Functional jaw orthopedic appliances which reposition the mandible to alter the muscle forces against the teeth and craniofacial skeleton may stimulate the Pacini receptors in addition to muscle spindles. Functional jaw orthopedic appliances are used where neuromuscular dysfunction has played a role in the etiology of the malocclusion and/or where enhancement or alteration of normal functional activities may provide optimal conditions for growth and development of the jaws and occlusion of the teeth.

8.8 Enhancing Oral Perception: Muscle Spindles and Tactile Receptors

Another approach which might eventually be more effective than facilitating the perception of moving oral structures lies in the function of the muscle spindles. However, there seems to be little neurophysiological support from these receptors in the oral–facial region. There is little evidence to indicate cortical receipt of information from the spindles of jaw-closing muscles. The jaw-opening muscles have no spindles [78]. Therefore, in order to understand the proprioception of the moving mandible relative to the maxilla we need to extrapolate from studies of the stretch reflex in spindles of the limb muscles.
The proprioception of the position of moving limbs relative to other structures of the body arises largely from muscle spindles, although inputs from tactile mechanoreceptors of the skin that covers the muscle can be even more effective, particularly in the fingers and in the oral–facial region. These tactile receptors provide discriminative interpretation of the spatial and temporal elements of tactile stimuli, which is essential for the development of the ability to plan the movement of the mouth. In fact, it is the tactile receptors of the skin and of the oral mucosa that provide much of the information about the nature of the external world that we experience with our hands, mouth, and body [78, 93].
There is good neurophysiological evidence that tactile stimuli from the face, lips, and oral mucosa may be activated during voluntary movements of the jaw-closing muscles through deformation of these tissues, suggesting that the proprioceptive signals of the tactile receptors may be specific to controlling the opening and closing rhythm of the mouth during chewing [23, 78].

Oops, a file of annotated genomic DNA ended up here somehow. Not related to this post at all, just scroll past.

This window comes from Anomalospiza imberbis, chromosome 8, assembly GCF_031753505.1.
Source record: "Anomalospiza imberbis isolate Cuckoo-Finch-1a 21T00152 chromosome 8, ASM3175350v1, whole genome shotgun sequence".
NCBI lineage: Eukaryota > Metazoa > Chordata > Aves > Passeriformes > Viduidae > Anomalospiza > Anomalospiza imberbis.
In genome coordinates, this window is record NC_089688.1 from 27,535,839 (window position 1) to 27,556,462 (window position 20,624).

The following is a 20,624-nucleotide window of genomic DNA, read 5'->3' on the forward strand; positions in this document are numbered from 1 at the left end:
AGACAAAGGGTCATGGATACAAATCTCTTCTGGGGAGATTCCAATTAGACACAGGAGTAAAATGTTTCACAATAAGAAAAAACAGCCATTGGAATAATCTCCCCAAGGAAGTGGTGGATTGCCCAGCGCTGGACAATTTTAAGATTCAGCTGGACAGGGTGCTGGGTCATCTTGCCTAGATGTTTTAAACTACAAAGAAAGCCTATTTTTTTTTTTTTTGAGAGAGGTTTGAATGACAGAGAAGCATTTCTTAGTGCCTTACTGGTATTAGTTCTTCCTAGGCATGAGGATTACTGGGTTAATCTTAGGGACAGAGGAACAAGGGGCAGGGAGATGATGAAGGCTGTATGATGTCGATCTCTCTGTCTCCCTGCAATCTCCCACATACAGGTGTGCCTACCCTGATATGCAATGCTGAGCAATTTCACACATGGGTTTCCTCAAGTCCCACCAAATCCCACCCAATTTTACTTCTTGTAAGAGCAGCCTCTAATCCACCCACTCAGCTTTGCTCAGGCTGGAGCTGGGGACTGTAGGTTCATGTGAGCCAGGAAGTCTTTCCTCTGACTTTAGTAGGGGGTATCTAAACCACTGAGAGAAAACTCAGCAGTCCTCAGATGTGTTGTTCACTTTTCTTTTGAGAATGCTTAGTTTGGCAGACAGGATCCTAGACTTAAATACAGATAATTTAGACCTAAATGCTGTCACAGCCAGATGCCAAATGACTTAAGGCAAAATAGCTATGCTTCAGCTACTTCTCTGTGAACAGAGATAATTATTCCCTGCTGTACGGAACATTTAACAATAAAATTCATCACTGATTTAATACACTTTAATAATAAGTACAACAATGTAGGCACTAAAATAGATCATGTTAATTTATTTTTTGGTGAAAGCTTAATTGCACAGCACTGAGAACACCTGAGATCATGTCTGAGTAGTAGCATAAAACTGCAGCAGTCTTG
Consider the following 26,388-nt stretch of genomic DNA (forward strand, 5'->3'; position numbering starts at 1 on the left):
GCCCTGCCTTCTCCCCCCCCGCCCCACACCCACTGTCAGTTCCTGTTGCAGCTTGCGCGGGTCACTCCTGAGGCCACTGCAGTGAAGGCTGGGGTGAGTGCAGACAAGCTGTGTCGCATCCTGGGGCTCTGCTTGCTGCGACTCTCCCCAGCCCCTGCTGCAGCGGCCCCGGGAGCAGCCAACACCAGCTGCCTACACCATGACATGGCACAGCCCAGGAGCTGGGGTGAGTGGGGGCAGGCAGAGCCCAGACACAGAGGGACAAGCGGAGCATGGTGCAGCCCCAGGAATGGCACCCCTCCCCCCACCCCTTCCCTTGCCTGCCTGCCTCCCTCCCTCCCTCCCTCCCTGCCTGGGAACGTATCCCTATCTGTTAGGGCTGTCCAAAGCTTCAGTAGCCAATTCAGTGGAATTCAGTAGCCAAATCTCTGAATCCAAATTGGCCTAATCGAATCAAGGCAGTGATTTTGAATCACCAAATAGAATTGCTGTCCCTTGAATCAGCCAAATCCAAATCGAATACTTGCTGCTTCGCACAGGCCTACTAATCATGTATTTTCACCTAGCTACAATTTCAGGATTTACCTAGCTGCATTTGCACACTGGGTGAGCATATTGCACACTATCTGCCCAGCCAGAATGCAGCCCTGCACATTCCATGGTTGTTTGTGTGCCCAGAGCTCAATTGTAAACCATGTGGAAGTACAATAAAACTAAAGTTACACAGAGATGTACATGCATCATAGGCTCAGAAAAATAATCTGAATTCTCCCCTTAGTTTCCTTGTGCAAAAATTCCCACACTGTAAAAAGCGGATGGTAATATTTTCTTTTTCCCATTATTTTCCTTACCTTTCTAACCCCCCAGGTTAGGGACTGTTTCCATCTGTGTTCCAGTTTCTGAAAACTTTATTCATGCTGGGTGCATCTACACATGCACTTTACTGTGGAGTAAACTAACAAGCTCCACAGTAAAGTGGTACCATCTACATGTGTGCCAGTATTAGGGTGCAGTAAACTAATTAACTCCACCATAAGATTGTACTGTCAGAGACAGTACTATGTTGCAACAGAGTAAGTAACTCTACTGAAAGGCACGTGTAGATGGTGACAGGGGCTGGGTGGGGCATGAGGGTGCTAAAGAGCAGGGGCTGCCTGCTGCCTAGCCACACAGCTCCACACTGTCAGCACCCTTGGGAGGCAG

The effect of tactile stimulation may have a direct effect on the transmission of kinesthetic (proprioceptive) impulses to the cerebral cortex. The effect may come through centrifugal influences on the kinesthetic receptors and their relay stations. Another mechanism through which tactile stimuli enhance kinesthetic and visual perception is through the ARAS [64].

8.9 Enhancing Oral Perception: Centrifugal Influences

This seems an appropriate place to introduce another neurophysiological process which undoubtedly has a profound influence on perception, but the real functional role of which is little understood at present. It is not only the external environment which acts on the sensitive receptors of the oral–facial region, but also the central nervous system itself. Through descending axon channels, the brain influences the flow of sensory input at each relay station and at each sensory receptor [64]. The principle is seen and understood most clearly in reference to the muscle spindle. One of the most effective methods of influencing motor function is by controlling the sensory input from the muscle spindle [78]. The sensory input in turn is influenced by the motor task confronting the patient, in accordance with the principle that most of the oral sensory input is generated principally by the motions of the mouth and vice versa, i.e., the sensory stimulation generates the motion of the mouth [43]. The centrifugal influences serve the purpose of making the receptors and pathways more capable of sending information or preventing the normal deluge of sensory impulses from reaching the cortex. Thus, selection of the incoming sensory information in the central nervous system seems to be the basic principle [82] (see Sect. 2.6).

8.10 Affecting Oral Perception and Learning

The ARAS and its anatomically and functionally close associate, the diffuse thalamic projection system, are concerned with arousal of the brain for attention and learning purposes. The ARAS allows selective attention, augmenting meaningful and inhibiting irrelevant information. Sometimes, however, the purpose is to produce a high level of arousal or to alert the brain to danger and help mobilize it for defense (fight or flight reaction). In this instance, the very cortical process that is essential for perception and learning is inhibited because the brain’s priority is the danger [63, 64].
For example, if the central nervous system is interpreting a tactile stimulus (and perhaps other stimuli, such as an auditory stimulus) as a danger signal, then at least two major mechanisms will affect perception. The tactile perception essential to motor planning will be depressed, and the ability of the nervous system to discriminate, separate out, augment, or inhibit stimuli will be reduced. If we can inhibit this overprotective response of the brain, then we will likely facilitate the perceptual process. The only method for which we have any assurance of success is through tactile stimulation accompanied by pressure (deep sensibility).